By Raven Saunt For Mailonline
Published: 11:32 GMT, 1 March 2020 | Updated: 11:32 GMT, 1 March 2020
People reach their happiest aged 82 and parts of the brain even improve as we get older, according to a top neuroscientist.
Daniel Levitin carried out the study to bust myths about ageing including loss of memory and difficulties in learning new skills.
He found that life 'only gets better' in terms of general mental contentment and problem solving continues to progress well into old age, as part of his research for his new book The Changing Mind: A Neuroscientist's Guide To Ageing Well.
People reach their happiest aged 82 and parts of the brain even improve as we get older, according to a top neuroscientist (stock image)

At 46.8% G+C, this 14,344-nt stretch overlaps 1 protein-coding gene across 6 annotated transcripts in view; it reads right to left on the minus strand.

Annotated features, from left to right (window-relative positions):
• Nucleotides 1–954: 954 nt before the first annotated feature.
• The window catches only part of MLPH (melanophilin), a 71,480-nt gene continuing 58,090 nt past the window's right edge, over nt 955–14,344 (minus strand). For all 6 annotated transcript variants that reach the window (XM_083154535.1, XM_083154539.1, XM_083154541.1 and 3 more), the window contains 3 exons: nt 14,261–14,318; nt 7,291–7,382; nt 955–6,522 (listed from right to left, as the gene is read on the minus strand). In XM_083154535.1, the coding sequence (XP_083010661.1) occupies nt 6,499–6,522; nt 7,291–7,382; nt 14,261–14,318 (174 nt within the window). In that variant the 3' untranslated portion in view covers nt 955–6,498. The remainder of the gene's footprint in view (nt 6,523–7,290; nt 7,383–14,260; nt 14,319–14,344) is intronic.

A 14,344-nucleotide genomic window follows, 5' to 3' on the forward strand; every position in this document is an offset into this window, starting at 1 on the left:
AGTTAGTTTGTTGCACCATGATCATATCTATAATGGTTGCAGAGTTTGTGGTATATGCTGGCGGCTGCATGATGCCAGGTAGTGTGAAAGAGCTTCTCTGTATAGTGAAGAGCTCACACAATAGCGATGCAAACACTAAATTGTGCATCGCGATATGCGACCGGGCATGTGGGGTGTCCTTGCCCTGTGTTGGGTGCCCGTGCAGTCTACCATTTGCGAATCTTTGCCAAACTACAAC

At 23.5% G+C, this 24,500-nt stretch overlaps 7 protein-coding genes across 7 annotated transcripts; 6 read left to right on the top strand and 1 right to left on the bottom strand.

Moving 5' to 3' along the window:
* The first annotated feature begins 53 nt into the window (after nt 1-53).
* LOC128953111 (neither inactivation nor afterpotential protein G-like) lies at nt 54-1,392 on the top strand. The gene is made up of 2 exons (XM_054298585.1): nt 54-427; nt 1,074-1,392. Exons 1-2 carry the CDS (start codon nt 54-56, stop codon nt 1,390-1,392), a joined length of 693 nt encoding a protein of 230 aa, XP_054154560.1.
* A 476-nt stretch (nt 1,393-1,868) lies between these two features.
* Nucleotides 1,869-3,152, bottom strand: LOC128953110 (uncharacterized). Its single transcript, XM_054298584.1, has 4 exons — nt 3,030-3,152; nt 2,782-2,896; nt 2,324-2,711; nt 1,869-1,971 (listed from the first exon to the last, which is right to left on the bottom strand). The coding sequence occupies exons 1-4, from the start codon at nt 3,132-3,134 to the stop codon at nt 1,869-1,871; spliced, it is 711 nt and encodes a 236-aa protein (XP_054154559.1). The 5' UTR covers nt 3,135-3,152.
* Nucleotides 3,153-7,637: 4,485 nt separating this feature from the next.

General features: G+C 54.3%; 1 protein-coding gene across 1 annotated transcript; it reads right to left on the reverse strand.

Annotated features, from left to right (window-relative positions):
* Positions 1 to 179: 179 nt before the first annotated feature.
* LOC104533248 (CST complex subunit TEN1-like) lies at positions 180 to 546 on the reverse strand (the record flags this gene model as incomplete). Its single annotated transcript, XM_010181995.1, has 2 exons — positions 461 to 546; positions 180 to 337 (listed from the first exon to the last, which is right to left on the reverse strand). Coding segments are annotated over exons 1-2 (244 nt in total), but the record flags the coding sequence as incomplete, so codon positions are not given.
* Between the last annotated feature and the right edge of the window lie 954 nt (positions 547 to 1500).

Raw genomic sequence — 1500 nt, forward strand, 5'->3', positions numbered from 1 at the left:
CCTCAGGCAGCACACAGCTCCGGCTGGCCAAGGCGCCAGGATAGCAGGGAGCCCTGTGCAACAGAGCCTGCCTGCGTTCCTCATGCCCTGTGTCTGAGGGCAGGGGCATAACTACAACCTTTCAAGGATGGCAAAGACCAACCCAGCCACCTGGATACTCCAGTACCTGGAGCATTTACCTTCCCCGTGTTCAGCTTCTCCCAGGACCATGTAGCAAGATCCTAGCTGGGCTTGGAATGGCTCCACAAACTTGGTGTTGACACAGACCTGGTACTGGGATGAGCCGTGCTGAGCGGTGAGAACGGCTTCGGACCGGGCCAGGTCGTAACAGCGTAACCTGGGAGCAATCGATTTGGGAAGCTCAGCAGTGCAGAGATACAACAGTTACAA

Speaking on Radio 2's Good Morning Sunday, Mr Levitin said: 'Neuroscience has found in the last ten years... [that] your memory won't necessarily get impaired as you age.
'Another big myth is that older adults are depressed.
'But the average peak age of happiness across 72 countries is aged 82 and I think we can push that out another ten years if we can combat ageism as well as with medical technology.
'We tend to think of ageing as this process starting at birth and if you're lucky you get to keep doing it.
'Ageing is everyone's favourite alternative to death.
'The story is you keep acquiring skills and getting better and better up until a point, then you start losing stuff like crumbling bits off the Rock of Gibraltar.
'But in fact we now have strong evidence in the last ten years that a number of brain faculties actually get better, right on up till the end.'